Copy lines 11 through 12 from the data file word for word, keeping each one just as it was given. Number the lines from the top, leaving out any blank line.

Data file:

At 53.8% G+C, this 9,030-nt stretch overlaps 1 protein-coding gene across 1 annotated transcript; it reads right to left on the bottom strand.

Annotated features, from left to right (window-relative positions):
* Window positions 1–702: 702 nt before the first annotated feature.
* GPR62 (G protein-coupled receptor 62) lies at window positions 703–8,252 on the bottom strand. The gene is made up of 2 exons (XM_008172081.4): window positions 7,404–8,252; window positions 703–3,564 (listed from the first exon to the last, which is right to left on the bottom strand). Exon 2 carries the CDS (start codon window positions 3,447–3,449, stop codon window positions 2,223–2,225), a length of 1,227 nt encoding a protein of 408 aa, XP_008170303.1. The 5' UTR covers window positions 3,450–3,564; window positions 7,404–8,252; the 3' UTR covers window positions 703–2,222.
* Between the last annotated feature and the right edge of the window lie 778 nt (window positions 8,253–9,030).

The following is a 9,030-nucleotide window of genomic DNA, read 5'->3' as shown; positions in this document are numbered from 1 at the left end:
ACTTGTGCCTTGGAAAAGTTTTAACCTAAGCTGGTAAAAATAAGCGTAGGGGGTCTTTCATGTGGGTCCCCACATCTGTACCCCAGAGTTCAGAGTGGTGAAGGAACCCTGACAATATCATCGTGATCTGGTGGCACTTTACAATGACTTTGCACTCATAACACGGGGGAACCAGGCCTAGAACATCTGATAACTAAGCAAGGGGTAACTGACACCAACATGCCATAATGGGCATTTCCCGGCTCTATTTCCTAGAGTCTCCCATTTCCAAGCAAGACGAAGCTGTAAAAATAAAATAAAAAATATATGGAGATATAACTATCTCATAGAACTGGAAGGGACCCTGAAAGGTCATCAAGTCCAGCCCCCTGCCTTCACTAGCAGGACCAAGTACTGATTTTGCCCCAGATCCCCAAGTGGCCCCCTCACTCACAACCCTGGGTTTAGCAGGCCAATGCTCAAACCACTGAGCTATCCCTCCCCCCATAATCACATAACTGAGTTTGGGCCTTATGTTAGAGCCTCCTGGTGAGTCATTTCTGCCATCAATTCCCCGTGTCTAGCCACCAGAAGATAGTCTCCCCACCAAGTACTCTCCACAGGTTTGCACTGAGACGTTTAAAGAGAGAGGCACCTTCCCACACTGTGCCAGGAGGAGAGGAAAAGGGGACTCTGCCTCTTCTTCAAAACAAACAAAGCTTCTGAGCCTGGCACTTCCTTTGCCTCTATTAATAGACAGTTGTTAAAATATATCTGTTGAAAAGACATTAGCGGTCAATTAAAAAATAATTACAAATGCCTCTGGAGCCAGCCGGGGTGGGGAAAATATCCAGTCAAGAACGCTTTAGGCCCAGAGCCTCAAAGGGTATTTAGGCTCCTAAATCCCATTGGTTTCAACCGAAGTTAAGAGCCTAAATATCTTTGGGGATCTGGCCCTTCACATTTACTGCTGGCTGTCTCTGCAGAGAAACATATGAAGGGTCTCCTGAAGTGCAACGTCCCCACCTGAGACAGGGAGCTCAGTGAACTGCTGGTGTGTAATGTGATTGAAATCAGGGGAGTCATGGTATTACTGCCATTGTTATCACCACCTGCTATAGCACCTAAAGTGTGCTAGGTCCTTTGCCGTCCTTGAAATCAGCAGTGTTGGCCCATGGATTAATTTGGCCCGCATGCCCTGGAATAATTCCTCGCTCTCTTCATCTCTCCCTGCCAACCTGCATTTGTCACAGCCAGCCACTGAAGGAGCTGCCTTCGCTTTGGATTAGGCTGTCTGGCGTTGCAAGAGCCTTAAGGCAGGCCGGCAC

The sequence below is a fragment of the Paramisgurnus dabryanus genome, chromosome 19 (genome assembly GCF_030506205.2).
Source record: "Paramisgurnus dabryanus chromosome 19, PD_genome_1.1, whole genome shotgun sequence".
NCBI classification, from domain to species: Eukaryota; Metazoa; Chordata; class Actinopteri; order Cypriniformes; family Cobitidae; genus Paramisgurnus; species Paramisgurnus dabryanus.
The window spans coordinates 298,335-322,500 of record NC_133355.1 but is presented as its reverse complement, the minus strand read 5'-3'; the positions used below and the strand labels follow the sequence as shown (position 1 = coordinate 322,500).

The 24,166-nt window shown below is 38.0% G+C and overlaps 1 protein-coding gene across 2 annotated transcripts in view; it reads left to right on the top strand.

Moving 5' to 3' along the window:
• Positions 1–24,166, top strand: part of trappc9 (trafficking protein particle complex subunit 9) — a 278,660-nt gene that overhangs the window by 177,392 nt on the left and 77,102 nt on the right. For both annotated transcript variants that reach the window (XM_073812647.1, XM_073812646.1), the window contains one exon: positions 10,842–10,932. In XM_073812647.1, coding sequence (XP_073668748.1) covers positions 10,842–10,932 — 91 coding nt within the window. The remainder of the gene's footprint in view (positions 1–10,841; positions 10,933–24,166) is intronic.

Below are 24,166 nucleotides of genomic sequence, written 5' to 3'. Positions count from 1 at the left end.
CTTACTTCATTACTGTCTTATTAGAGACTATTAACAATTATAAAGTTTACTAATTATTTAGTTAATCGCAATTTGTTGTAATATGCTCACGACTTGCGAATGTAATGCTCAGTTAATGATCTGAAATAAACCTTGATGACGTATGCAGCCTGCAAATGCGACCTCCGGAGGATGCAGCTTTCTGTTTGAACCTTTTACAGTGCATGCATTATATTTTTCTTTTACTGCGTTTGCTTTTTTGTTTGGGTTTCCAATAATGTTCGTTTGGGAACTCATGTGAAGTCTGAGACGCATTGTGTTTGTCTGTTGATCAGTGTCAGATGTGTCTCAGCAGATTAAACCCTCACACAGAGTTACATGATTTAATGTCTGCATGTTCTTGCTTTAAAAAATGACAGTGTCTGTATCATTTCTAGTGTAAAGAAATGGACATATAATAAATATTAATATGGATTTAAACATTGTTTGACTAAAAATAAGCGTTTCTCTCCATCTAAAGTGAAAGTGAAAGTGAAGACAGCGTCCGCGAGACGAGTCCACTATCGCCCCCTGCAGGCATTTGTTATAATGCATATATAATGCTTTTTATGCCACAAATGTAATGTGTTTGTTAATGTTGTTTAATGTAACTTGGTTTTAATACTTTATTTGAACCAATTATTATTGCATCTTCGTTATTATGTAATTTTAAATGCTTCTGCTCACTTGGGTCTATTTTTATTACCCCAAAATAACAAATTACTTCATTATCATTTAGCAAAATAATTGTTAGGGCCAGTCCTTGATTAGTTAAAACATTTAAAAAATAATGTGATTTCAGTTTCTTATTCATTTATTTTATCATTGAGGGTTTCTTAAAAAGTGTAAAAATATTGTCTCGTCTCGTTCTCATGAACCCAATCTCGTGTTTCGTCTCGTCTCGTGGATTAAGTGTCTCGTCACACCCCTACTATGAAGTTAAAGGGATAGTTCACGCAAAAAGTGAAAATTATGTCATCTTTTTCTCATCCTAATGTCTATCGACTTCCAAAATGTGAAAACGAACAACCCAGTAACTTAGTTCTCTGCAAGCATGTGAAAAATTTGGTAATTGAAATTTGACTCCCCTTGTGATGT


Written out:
The window spans coordinates 298,335-322,500 of record NC_133355.1 but is presented as its reverse complement, the minus strand read 5'-3'; the positions used below and the strand labels follow the sequence as shown (position 1 = coordinate 322,500).

The 24,166-nt window shown below is 38.0% G+C and overlaps 1 protein-coding gene across 2 annotated transcripts in view; it reads left to right on the top strand.